Miami Stayed Up Later on New Year's Even Than Any Other City According to Analysis (and Common Sense)

New Year's Eve is the one time of year in Miami where you'll actually see a club packed before midnight. Hell, we might be the only city in America where we actually have to make sure we get out of the door earlier than we usually do to make the New Year's Countdown. 

So, its really no surprise that according to an analysis of late night mobile phone activity, Miami stayed up later on NYE than any other city in the country. 

According to Sense Networks, they used location based check-ins using mobile technology (which we assume means things like Facebook and FourSquare check ins and what not) to find out which residents of the country's 100 biggest cities stayed up the latest to ring in 2013. 

Miami -- the city that sleeps past noon -- handily beat out New York City -- the city that supposedly never sleeps. NYC came in only at number five. 

Two New Jersey Cities, Jersey City and Newark, came in at 2nd and 4th respectively. Probably because of all that fist pumping and vodka Red Bulls. 

Most surprisingly Garland, Texas came in the third. This is a Dallas suburb we only know for probably being the inspiration for the fictional featured in King of the Hill. Clearly, when your party is fueled by propane and propane accessories it keeps burning well into the early hours.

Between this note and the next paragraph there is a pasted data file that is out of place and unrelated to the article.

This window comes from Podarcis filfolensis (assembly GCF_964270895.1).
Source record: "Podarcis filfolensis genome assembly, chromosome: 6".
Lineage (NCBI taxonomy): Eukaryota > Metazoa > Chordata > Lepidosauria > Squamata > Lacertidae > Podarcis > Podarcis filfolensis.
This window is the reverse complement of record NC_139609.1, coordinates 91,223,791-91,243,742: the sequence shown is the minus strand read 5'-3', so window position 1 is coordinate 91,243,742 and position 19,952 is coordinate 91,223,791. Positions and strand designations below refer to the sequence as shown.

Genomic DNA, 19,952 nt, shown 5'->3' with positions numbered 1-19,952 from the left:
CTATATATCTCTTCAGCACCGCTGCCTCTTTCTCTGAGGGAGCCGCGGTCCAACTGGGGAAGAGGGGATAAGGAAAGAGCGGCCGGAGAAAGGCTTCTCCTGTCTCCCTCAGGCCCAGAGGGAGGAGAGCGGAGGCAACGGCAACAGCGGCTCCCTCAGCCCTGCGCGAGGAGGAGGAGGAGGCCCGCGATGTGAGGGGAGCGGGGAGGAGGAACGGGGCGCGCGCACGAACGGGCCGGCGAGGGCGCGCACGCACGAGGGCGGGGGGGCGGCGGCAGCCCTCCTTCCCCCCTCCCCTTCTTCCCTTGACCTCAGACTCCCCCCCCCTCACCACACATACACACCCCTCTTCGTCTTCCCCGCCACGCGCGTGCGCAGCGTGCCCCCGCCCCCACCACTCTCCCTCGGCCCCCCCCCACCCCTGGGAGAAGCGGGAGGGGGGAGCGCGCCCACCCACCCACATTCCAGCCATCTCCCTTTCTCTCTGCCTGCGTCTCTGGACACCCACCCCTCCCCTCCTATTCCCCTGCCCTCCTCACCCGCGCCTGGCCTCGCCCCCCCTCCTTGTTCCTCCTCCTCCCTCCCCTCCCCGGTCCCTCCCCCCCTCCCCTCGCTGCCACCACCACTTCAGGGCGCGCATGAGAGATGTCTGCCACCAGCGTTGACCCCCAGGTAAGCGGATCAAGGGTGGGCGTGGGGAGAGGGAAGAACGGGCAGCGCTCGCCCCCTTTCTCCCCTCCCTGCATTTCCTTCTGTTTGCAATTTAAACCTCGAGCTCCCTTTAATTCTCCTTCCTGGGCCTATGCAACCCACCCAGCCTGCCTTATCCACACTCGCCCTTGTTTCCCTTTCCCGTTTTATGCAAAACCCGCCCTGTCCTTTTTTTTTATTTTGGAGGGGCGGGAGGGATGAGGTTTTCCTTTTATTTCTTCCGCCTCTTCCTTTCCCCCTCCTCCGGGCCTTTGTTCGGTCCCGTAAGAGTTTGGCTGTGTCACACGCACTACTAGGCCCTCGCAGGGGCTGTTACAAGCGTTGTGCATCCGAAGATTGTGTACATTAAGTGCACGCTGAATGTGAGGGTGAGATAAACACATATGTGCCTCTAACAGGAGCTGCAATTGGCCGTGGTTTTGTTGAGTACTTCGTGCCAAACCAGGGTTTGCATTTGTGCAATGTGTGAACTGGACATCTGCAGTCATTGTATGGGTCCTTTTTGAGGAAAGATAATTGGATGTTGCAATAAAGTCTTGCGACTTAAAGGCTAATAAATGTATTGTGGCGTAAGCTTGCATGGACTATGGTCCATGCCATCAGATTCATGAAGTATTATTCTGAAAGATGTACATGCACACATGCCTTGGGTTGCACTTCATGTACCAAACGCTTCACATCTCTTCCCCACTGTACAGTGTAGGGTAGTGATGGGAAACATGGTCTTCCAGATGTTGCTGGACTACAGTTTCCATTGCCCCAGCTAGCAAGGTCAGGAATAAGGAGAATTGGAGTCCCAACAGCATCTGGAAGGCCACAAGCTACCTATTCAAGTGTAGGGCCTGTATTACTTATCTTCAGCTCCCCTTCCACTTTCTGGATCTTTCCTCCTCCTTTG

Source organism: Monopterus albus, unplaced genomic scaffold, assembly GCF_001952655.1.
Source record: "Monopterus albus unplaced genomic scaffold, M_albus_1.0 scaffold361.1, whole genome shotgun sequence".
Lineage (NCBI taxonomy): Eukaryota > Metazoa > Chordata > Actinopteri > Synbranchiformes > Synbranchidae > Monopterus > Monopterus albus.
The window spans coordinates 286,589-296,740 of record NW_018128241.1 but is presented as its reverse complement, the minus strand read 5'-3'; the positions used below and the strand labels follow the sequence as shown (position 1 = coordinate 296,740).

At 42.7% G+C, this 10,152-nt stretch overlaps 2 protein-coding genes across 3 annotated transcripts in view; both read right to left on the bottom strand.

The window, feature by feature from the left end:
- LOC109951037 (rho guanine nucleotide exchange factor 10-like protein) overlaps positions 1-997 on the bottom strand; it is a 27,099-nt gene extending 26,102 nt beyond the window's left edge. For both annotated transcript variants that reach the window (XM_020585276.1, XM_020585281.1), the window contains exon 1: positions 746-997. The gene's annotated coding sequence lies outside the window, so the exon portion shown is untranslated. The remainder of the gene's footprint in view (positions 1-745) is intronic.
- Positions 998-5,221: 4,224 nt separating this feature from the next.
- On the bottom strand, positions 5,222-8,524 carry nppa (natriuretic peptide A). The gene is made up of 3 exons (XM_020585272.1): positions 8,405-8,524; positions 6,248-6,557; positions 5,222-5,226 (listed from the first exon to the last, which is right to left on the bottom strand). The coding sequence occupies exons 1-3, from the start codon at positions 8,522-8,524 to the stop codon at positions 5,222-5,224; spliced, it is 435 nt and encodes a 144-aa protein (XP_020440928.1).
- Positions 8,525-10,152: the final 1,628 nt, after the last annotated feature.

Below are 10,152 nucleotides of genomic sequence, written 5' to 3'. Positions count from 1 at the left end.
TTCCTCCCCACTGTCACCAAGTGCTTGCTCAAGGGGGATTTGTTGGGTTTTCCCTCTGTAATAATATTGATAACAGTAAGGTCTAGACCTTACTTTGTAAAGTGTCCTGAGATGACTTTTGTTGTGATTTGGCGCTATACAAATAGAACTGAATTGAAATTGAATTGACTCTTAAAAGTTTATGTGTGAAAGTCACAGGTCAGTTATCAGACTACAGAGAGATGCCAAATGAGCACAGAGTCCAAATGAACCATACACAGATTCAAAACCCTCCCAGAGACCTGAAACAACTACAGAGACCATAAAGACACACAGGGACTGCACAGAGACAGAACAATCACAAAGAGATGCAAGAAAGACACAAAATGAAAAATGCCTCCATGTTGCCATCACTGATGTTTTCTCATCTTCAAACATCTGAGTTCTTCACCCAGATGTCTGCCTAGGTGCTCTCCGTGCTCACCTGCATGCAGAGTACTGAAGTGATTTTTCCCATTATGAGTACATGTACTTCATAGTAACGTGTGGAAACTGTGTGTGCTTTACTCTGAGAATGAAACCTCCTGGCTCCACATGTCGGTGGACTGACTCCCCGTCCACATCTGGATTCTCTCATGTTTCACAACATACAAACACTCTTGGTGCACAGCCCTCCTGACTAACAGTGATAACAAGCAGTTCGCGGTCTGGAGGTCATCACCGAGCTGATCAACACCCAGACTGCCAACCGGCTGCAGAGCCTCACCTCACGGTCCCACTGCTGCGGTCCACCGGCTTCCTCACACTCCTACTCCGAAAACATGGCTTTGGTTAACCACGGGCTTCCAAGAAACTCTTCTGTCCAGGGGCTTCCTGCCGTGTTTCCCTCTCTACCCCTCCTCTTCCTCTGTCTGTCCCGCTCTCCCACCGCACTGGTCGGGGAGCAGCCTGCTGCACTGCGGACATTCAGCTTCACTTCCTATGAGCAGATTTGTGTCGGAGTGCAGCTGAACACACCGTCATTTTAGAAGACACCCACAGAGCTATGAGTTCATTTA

Anchorage, Alaska went to bed the earliest. Most surprisingly though, three Southern California cities made the earliest list, with fourth making the runners up list. 

We guess when you cocaine comes up through Mexico (and is cut with who knows what on the way) instead of straight from Colombia you might not have as much staying power. Or maybe they all just left early to get on the 710 so they could avoid traffic on the 110. 

KEEP MIAMI NEW TIMES FREE... Since we started Miami New Times, it has been defined as the free, independent voice of Miami, and we'd like to keep it that way. With local media under siege, it's more important than ever for us to rally support behind funding our local journalism. You can help by participating in our "I Support" program, allowing us to keep offering readers access to our incisive coverage of local news, food and culture with no paywalls.
Kyle Munzenrieder